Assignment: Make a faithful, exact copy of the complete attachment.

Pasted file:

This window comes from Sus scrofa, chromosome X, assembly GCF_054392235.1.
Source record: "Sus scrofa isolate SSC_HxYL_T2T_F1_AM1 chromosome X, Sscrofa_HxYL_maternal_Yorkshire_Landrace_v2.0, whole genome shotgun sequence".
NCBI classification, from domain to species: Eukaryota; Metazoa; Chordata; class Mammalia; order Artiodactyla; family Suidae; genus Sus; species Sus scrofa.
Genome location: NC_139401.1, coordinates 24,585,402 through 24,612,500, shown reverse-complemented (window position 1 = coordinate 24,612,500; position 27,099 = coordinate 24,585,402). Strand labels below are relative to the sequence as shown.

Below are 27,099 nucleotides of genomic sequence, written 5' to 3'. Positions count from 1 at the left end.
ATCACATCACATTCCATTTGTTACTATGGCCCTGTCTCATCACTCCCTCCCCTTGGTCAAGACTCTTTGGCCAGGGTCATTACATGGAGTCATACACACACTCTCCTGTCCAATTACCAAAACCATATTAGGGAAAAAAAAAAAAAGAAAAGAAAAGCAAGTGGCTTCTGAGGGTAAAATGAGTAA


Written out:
This window comes from Sus scrofa, chromosome X, assembly GCF_054392235.1.
Source record: "Sus scrofa isolate SSC_HxYL_T2T_F1_AM1 chromosome X, Sscrofa_HxYL_maternal_Yorkshire_Landrace_v2.0, whole genome shotgun sequence".
NCBI classification, from domain to species: Eukaryota; Metazoa; Chordata; class Mammalia; order Artiodactyla; family Suidae; genus Sus; species Sus scrofa.
Genome location: NC_139401.1, coordinates 24,585,402 through 24,612,500, shown reverse-complemented (window position 1 = coordinate 24,612,500; position 27,099 = coordinate 24,585,402). Strand labels below are relative to the sequence as shown.

Below are 27,099 nucleotides of genomic sequence, written 5' to 3'. Positions count from 1 at the left end.
ATCACATCACATTCCATTTGTTACTATGGCCCTGTCTCATCACTCCCTCCCCTTGGTCAAGACTCTTTGGCCAGGGTCATTACATGGAGTCATACACACACTCTCCTGTCCAATTACCAAAACCATATTAGGGAAAAAAAAAAAAAGAAAAGAAAAGCAAGTGGCTTCTGAGGGTAAAATGAGTAA